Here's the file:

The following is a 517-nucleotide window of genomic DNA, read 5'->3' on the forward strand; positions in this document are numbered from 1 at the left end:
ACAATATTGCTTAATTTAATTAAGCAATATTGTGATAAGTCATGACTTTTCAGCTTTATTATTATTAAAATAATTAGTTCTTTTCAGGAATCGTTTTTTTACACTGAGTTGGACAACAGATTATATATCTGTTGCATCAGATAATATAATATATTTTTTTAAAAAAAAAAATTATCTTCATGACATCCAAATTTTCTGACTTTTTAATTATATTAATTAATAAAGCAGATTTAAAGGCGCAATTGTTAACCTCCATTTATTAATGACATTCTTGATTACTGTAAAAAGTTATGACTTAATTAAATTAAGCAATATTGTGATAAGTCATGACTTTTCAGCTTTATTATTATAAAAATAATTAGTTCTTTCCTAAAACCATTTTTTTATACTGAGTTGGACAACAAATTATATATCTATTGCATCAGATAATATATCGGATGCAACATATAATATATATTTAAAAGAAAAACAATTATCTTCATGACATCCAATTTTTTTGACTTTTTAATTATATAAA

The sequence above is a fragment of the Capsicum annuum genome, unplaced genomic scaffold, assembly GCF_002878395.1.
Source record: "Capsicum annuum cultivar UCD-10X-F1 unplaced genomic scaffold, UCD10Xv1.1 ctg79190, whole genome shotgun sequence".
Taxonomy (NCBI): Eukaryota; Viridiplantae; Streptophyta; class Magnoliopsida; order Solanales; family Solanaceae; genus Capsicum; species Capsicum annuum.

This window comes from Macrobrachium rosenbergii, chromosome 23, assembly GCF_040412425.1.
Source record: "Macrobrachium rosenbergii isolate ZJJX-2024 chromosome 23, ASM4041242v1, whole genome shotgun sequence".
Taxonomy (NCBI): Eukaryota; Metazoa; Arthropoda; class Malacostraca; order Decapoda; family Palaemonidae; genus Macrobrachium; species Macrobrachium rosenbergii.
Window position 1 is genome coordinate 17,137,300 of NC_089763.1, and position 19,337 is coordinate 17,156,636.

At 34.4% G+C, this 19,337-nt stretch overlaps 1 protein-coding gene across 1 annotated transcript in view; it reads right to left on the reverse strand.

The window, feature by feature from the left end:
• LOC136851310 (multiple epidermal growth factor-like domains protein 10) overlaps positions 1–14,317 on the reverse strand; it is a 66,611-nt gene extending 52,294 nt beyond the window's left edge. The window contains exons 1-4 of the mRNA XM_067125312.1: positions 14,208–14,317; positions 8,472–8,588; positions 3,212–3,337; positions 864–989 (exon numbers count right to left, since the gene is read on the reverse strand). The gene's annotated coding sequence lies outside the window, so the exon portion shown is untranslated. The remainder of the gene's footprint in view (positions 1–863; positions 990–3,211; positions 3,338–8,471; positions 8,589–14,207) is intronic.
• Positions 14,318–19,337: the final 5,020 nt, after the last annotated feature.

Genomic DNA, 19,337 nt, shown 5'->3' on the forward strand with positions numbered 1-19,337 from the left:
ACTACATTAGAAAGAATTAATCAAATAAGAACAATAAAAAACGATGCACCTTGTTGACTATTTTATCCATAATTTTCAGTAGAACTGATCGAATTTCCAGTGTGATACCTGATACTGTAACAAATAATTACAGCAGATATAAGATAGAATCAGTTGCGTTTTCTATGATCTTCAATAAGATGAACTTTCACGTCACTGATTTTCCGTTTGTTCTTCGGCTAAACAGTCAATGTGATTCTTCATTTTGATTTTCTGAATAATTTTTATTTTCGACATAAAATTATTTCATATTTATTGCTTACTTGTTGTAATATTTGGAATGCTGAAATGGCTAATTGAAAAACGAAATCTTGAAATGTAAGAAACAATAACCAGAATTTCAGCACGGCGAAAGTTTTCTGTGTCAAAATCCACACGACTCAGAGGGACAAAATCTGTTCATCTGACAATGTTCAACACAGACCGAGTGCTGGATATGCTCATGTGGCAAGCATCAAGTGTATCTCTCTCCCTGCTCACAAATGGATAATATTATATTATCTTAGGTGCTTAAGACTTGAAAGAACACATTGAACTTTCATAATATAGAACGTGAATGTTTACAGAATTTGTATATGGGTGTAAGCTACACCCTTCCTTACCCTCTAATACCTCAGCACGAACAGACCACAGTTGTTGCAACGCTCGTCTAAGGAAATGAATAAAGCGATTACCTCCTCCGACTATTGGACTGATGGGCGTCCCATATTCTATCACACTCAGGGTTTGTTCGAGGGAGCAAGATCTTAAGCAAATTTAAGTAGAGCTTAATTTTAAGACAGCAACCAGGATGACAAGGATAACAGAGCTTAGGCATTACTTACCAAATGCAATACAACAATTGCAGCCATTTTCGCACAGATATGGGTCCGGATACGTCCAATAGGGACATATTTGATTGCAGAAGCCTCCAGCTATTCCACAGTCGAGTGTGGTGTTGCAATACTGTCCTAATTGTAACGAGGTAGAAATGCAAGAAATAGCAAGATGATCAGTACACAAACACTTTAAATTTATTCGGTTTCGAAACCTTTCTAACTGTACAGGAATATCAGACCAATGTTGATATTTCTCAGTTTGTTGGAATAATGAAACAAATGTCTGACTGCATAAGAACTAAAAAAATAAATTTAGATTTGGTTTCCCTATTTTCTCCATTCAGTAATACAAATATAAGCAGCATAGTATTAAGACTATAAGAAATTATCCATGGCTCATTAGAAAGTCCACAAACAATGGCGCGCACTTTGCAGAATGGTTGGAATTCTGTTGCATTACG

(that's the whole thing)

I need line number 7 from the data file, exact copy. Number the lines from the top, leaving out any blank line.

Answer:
Source record: "Macrobrachium rosenbergii isolate ZJJX-2024 chromosome 23, ASM4041242v1, whole genome shotgun sequence".